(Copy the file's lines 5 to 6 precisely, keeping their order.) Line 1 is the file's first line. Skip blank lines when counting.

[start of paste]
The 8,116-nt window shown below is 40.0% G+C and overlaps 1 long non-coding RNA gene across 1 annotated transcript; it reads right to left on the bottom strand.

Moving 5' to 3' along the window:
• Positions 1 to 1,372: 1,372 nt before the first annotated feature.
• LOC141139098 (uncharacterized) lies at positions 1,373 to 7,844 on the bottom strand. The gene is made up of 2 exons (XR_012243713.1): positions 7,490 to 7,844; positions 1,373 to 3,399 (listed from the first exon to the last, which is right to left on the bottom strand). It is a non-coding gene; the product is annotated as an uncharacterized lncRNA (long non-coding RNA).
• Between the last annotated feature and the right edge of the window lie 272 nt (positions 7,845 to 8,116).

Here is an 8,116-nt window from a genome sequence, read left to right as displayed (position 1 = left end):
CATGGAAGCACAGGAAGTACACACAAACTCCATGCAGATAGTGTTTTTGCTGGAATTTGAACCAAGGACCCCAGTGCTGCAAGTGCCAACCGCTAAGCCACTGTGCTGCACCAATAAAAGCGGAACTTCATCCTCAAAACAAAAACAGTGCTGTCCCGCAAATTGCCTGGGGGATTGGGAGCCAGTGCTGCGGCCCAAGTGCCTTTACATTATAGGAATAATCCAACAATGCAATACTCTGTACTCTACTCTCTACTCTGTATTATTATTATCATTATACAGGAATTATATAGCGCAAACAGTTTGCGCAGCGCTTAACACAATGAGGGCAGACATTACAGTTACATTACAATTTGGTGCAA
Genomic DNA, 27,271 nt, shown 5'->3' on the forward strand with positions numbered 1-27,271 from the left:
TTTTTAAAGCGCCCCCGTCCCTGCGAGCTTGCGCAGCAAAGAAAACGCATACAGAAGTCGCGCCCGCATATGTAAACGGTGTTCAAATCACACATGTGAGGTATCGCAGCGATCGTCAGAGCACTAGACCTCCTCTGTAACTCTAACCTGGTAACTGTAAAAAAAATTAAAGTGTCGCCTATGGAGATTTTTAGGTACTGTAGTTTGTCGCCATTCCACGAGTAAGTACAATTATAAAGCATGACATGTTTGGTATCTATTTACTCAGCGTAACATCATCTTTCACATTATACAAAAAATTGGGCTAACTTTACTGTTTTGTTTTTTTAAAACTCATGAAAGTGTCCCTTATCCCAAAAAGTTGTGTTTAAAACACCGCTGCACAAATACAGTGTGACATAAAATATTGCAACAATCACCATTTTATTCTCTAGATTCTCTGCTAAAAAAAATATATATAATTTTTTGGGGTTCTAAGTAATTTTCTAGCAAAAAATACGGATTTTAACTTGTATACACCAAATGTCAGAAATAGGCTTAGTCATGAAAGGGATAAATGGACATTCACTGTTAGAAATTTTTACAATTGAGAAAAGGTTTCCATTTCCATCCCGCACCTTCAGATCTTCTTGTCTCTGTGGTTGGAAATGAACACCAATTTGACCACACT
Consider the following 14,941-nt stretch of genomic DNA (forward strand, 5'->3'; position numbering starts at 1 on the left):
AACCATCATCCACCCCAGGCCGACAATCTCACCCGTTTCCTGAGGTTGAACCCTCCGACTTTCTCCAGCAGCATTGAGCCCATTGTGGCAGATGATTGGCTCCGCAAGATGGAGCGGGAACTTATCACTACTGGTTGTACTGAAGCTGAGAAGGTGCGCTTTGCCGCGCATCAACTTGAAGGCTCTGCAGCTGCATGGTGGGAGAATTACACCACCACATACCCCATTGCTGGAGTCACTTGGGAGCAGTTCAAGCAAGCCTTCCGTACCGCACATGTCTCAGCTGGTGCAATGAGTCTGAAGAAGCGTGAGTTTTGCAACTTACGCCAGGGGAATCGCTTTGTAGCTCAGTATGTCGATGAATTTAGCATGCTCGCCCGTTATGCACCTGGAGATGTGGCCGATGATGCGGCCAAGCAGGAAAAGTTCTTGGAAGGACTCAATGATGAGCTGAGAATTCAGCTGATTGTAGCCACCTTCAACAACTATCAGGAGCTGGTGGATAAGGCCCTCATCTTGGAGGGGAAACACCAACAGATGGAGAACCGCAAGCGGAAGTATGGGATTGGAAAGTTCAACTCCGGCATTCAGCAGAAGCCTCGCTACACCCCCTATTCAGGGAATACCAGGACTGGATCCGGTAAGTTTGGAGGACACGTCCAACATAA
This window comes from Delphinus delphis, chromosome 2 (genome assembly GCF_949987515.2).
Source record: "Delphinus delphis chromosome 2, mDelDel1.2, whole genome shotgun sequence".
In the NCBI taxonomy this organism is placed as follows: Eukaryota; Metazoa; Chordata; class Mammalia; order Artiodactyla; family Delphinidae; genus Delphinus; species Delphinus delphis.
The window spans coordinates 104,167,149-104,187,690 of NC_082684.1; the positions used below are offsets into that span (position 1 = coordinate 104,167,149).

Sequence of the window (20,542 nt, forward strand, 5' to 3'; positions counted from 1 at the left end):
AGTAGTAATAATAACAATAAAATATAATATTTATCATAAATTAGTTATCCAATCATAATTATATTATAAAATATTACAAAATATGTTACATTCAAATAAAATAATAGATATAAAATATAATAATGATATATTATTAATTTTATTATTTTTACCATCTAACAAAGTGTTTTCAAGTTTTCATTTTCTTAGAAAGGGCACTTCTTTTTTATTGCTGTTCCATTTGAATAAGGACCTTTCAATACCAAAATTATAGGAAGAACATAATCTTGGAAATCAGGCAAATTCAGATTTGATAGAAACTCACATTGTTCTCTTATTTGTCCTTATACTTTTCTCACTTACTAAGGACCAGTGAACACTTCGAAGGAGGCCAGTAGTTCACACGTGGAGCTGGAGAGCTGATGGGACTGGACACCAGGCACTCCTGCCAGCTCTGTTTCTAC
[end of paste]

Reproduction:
• Between the last annotated feature and the right edge of the window lie 272 nt (positions 7,845 to 8,116).

Here is an 8,116-nt window from a genome sequence, read left to right as displayed (position 1 = left end):